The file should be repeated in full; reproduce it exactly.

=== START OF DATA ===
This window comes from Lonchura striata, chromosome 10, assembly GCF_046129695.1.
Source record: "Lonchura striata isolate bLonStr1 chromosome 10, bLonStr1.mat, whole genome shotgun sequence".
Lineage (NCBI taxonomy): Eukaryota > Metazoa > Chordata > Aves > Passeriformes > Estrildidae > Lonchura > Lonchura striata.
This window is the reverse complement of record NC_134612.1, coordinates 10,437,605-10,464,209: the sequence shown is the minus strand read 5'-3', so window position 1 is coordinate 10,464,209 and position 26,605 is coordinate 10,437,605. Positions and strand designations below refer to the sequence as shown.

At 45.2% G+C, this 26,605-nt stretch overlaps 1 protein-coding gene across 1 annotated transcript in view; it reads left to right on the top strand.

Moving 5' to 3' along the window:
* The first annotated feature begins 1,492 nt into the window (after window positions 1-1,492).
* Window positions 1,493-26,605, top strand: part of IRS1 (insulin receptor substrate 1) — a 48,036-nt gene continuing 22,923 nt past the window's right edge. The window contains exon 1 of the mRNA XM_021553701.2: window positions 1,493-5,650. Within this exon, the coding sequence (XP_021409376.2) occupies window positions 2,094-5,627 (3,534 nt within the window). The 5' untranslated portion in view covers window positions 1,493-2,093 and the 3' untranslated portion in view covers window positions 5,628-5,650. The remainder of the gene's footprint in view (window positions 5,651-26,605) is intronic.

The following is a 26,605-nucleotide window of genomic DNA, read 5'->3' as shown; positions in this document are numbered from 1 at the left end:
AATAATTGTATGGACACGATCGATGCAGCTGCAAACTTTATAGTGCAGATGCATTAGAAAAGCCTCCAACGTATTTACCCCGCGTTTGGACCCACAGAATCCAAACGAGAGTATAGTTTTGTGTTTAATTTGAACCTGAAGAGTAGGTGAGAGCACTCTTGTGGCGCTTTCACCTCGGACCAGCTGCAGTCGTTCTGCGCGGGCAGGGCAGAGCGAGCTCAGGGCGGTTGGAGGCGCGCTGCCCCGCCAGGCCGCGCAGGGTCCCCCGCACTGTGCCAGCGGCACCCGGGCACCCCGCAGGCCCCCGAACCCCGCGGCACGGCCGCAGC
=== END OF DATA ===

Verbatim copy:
This window comes from Lonchura striata, chromosome 10, assembly GCF_046129695.1.
Source record: "Lonchura striata isolate bLonStr1 chromosome 10, bLonStr1.mat, whole genome shotgun sequence".
Lineage (NCBI taxonomy): Eukaryota > Metazoa > Chordata > Aves > Passeriformes > Estrildidae > Lonchura > Lonchura striata.
This window is the reverse complement of record NC_134612.1, coordinates 10,437,605-10,464,209: the sequence shown is the minus strand read 5'-3', so window position 1 is coordinate 10,464,209 and position 26,605 is coordinate 10,437,605. Positions and strand designations below refer to the sequence as shown.

At 45.2% G+C, this 26,605-nt stretch overlaps 1 protein-coding gene across 1 annotated transcript in view; it reads left to right on the top strand.

Moving 5' to 3' along the window:
* The first annotated feature begins 1,492 nt into the window (after window positions 1-1,492).
* Window positions 1,493-26,605, top strand: part of IRS1 (insulin receptor substrate 1) — a 48,036-nt gene continuing 22,923 nt past the window's right edge. The window contains exon 1 of the mRNA XM_021553701.2: window positions 1,493-5,650. Within this exon, the coding sequence (XP_021409376.2) occupies window positions 2,094-5,627 (3,534 nt within the window). The 5' untranslated portion in view covers window positions 1,493-2,093 and the 3' untranslated portion in view covers window positions 5,628-5,650. The remainder of the gene's footprint in view (window positions 5,651-26,605) is intronic.

The following is a 26,605-nucleotide window of genomic DNA, read 5'->3' as shown; positions in this document are numbered from 1 at the left end:
AATAATTGTATGGACACGATCGATGCAGCTGCAAACTTTATAGTGCAGATGCATTAGAAAAGCCTCCAACGTATTTACCCCGCGTTTGGACCCACAGAATCCAAACGAGAGTATAGTTTTGTGTTTAATTTGAACCTGAAGAGTAGGTGAGAGCACTCTTGTGGCGCTTTCACCTCGGACCAGCTGCAGTCGTTCTGCGCGGGCAGGGCAGAGCGAGCTCAGGGCGGTTGGAGGCGCGCTGCCCCGCCAGGCCGCGCAGGGTCCCCCGCACTGTGCCAGCGGCACCCGGGCACCCCGCAGGCCCCCGAACCCCGCGGCACGGCCGCAGC